Viking Juvenile, 2011
Eon has been revealed as Eona, the first female Dragoneye in hundreds of years. Along with fellow rebels Ryko and Lady Dela, she is on the run from High Lord Sethon’s army. The renegades are on a quest for the black folio, stolen by the drug-riddled Dillon; they must also find Kygo, the young Pearl Emperor, who needs Eona’s power and the black folio if he is to wrest back his throne from the selfstyled “Emperor” Sethon. Through it all, Eona must come to terms with her new Dragoneye identity and power-and learn to bear the anguish of the ten dragons whose Dragoneyes were murdered. As they focus their power through her, she becomes a dangerous conduit for their plans. . . .
As the sequel to Eon, it’s interesting that the two books are not very like each other. Eon is far more about the politics of the court, and Eona’s struggle with her new found power. Eona is really more of a long, straightforward story about the war the main characters suddenly find themselves thrust into. Little of it involves the fantasy and power of the dragons, and I certainly would have loved to see more, but, all in all, the narrative kept me interested from beginning to end.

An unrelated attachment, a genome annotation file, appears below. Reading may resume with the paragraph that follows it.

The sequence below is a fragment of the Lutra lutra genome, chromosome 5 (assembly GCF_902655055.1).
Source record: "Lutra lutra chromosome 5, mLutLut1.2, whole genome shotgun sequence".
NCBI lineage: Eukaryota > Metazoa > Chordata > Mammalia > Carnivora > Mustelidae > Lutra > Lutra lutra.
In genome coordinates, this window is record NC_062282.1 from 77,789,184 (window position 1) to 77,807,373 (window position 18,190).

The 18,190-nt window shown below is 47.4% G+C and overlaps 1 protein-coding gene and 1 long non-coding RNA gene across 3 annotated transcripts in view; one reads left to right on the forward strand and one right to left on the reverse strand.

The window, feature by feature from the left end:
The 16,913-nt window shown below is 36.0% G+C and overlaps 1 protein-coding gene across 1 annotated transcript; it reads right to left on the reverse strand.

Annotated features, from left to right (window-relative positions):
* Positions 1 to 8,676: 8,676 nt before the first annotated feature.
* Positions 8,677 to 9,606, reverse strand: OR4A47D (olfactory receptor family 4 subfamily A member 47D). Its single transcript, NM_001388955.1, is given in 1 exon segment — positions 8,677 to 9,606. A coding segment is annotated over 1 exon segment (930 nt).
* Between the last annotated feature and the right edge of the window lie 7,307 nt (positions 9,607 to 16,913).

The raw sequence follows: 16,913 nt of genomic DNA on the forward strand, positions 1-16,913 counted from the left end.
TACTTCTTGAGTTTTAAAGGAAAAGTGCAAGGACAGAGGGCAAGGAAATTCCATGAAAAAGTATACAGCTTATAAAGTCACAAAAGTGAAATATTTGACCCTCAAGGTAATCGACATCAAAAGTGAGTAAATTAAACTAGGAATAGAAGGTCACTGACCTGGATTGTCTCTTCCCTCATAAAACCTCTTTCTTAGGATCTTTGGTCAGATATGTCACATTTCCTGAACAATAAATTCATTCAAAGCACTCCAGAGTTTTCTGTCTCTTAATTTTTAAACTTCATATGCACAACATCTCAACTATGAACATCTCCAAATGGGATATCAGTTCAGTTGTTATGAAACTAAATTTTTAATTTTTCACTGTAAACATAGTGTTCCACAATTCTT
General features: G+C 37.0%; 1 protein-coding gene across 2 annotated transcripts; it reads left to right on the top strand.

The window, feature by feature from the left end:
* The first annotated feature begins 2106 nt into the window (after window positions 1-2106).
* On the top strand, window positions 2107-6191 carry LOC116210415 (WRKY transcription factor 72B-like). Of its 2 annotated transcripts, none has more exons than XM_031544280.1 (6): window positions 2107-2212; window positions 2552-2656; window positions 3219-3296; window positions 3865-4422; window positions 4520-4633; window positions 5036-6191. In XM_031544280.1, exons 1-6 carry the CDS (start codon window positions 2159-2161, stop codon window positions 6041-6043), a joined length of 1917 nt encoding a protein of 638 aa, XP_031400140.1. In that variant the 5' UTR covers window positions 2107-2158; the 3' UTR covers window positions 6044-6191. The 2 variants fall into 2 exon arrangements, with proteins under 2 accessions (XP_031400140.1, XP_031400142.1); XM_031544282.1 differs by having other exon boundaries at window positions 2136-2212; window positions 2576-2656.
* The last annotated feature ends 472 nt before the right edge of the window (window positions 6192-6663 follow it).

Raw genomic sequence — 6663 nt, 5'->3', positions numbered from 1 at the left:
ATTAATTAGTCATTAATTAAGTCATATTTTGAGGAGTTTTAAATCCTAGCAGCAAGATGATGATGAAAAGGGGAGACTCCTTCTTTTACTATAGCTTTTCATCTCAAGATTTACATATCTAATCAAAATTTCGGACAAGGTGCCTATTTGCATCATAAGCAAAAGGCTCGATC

For the Classroom
Although not 100% the same, many of the mythological elements are similar or are loosely based on historical China. Since there are fewer fun fantasy reads that utilize Eastern mythologies and magical references than there are Western, that alone will make this a fun, educational read.